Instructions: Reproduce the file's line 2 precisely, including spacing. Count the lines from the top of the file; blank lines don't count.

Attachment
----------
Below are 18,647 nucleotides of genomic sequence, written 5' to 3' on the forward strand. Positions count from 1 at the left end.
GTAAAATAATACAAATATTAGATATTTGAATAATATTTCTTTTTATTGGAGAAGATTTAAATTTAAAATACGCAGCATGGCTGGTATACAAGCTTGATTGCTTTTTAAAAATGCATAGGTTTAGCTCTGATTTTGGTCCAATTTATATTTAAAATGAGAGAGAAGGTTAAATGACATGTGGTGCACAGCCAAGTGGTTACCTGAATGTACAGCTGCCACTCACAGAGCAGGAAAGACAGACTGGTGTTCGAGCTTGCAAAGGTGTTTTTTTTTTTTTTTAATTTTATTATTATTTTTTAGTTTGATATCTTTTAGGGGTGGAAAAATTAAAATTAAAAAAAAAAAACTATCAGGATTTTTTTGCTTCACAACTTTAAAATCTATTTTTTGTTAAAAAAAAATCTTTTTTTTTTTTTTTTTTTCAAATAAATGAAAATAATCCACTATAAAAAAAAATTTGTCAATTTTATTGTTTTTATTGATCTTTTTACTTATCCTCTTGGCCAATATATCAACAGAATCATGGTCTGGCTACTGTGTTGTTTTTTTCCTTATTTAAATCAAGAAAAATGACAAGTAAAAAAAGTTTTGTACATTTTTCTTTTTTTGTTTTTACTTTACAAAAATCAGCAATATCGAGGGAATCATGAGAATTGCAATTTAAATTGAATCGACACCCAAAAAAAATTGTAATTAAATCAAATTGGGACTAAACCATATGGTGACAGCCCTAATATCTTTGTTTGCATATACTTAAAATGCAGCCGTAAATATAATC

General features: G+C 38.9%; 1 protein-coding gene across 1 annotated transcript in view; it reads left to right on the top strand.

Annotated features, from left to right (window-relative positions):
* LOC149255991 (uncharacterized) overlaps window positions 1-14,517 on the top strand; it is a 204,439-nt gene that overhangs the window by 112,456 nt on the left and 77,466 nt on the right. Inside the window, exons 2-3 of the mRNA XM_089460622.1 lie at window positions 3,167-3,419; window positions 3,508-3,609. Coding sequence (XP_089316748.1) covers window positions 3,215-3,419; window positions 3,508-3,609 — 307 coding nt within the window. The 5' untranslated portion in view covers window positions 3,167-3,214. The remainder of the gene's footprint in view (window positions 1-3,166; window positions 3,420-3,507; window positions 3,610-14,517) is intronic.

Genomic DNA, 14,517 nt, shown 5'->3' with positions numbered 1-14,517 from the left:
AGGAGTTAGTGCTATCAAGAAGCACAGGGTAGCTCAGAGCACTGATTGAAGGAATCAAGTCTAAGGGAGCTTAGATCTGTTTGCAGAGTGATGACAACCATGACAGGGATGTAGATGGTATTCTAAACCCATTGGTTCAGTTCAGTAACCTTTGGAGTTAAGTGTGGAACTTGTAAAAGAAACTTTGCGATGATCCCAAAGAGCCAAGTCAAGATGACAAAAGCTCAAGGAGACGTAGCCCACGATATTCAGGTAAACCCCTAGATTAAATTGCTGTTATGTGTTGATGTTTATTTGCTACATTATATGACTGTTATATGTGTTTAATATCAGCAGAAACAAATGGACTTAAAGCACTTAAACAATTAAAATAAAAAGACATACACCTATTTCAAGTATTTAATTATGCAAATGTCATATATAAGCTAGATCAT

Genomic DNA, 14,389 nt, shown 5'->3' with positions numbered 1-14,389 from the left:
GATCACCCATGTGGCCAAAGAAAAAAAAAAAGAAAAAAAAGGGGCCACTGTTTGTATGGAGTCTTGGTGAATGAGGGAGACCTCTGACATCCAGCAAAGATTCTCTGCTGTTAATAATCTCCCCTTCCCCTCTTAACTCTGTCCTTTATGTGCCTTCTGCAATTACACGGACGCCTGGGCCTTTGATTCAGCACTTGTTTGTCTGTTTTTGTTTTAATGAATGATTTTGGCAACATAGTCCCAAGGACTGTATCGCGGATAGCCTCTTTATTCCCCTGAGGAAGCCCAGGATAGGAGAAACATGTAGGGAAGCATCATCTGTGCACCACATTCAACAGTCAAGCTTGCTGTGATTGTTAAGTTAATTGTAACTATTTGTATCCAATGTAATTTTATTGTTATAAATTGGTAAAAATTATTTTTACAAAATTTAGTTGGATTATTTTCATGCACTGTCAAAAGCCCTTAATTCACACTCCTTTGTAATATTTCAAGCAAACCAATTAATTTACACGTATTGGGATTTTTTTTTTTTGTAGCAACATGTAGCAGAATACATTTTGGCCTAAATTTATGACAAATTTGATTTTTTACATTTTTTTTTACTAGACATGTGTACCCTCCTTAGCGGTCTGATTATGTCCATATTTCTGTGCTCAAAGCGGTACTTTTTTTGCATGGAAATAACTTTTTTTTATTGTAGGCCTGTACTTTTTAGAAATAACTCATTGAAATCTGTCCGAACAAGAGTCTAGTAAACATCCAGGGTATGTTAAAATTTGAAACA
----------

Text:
GTAAAATAATACAAATATTAGATATTTGAATAATATTTCTTTTTATTGGAGAAGATTTAAATTTAAAATACGCAGCATGGCTGGTATACAAGCTTGATTGCTTTTTAAAAATGCATAGGTTTAGCTCTGATTTTGGTCCAATTTATATTTAAAATGAGAGAGAAGGTTAAATGACATGTGGTGCACAGCCAAGTGGTTACCTGAATGTACAGCTGCCACTCACAGAGCAGGAAAGACAGACTGGTGTTCGAGCTTGCAAAGGTGTTTTTTTTTTTTTTTAATTTTATTATTATTTTTTAGTTTGATATCTTTTAGGGGTGGAAAAATTAAAATTAAAAAAAAAAAACTATCAGGATTTTTTTGCTTCACAACTTTAAAATCTATTTTTTGTTAAAAAAAAATCTTTTTTTTTTTTTTTTTTTCAAATAAATGAAAATAATCCACTATAAAAAAAAATTTGTCAATTTTATTGTTTTTATTGATCTTTTTACTTATCCTCTTGGCCAATATATCAACAGAATCATGGTCTGGCTACTGTGTTGTTTTTTTCCTTATTTAAATCAAGAAAAATGACAAGTAAAAAAAGTTTTGTACATTTTTCTTTTTTTGTTTTTACTTTACAAAAATCAGCAATATCGAGGGAATCATGAGAATTGCAATTTAAATTGAATCGACACCCAAAAAAAATTGTAATTAAATCAAATTGGGACTAAACCATATGGTGACAGCCCTAATATCTTTGTTTGCATATACTTAAAATGCAGCCGTAAATATAATC